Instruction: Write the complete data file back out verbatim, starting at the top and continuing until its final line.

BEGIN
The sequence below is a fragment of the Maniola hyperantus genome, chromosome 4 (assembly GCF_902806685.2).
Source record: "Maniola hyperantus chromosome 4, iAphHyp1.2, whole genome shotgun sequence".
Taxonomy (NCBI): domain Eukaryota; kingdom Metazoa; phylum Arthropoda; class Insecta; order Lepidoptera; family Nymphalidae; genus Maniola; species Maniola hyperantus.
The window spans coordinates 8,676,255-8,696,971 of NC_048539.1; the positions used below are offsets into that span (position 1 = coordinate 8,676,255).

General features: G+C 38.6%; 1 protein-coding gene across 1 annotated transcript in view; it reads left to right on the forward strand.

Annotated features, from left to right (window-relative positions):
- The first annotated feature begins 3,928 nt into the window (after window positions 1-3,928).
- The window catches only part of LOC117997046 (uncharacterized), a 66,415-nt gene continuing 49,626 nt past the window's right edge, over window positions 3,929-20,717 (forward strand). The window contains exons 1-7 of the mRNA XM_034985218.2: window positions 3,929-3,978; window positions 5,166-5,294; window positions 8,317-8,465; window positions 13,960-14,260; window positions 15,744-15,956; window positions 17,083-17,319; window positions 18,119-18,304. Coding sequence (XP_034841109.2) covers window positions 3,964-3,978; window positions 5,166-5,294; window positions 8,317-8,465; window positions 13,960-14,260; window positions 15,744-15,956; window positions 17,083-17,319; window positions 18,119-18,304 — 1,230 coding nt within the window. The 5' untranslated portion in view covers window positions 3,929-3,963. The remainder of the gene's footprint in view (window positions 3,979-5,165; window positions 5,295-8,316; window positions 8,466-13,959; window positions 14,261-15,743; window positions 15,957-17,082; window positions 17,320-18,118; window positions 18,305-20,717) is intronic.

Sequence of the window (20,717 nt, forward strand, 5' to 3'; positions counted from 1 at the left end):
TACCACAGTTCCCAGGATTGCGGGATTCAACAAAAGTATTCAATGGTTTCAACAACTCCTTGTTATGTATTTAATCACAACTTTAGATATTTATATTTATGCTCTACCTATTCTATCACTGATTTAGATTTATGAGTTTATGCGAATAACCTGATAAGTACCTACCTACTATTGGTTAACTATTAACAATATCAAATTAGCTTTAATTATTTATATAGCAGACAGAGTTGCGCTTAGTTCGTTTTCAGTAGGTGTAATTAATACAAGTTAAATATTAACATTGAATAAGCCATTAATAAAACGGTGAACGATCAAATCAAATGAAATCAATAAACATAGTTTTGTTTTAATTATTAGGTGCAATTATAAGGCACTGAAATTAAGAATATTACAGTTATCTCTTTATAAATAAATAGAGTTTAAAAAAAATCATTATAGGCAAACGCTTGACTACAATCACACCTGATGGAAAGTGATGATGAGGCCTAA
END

The sequence below is a fragment of the Maniola hyperantus genome, chromosome 4 (assembly GCF_902806685.2).
Source record: "Maniola hyperantus chromosome 4, iAphHyp1.2, whole genome shotgun sequence".
Taxonomy (NCBI): domain Eukaryota; kingdom Metazoa; phylum Arthropoda; class Insecta; order Lepidoptera; family Nymphalidae; genus Maniola; species Maniola hyperantus.
The window spans coordinates 8,676,255-8,696,971 of NC_048539.1; the positions used below are offsets into that span (position 1 = coordinate 8,676,255).

General features: G+C 38.6%; 1 protein-coding gene across 1 annotated transcript in view; it reads left to right on the forward strand.

Annotated features, from left to right (window-relative positions):
- The first annotated feature begins 3,928 nt into the window (after window positions 1-3,928).
- The window catches only part of LOC117997046 (uncharacterized), a 66,415-nt gene continuing 49,626 nt past the window's right edge, over window positions 3,929-20,717 (forward strand). The window contains exons 1-7 of the mRNA XM_034985218.2: window positions 3,929-3,978; window positions 5,166-5,294; window positions 8,317-8,465; window positions 13,960-14,260; window positions 15,744-15,956; window positions 17,083-17,319; window positions 18,119-18,304. Coding sequence (XP_034841109.2) covers window positions 3,964-3,978; window positions 5,166-5,294; window positions 8,317-8,465; window positions 13,960-14,260; window positions 15,744-15,956; window positions 17,083-17,319; window positions 18,119-18,304 — 1,230 coding nt within the window. The 5' untranslated portion in view covers window positions 3,929-3,963. The remainder of the gene's footprint in view (window positions 3,979-5,165; window positions 5,295-8,316; window positions 8,466-13,959; window positions 14,261-15,743; window positions 15,957-17,082; window positions 17,320-18,118; window positions 18,305-20,717) is intronic.

Sequence of the window (20,717 nt, forward strand, 5' to 3'; positions counted from 1 at the left end):
TACCACAGTTCCCAGGATTGCGGGATTCAACAAAAGTATTCAATGGTTTCAACAACTCCTTGTTATGTATTTAATCACAACTTTAGATATTTATATTTATGCTCTACCTATTCTATCACTGATTTAGATTTATGAGTTTATGCGAATAACCTGATAAGTACCTACCTACTATTGGTTAACTATTAACAATATCAAATTAGCTTTAATTATTTATATAGCAGACAGAGTTGCGCTTAGTTCGTTTTCAGTAGGTGTAATTAATACAAGTTAAATATTAACATTGAATAAGCCATTAATAAAACGGTGAACGATCAAATCAAATGAAATCAATAAACATAGTTTTGTTTTAATTATTAGGTGCAATTATAAGGCACTGAAATTAAGAATATTACAGTTATCTCTTTATAAATAAATAGAGTTTAAAAAAAATCATTATAGGCAAACGCTTGACTACAATCACACCTGATGGAAAGTGATGATGAGGCCTAA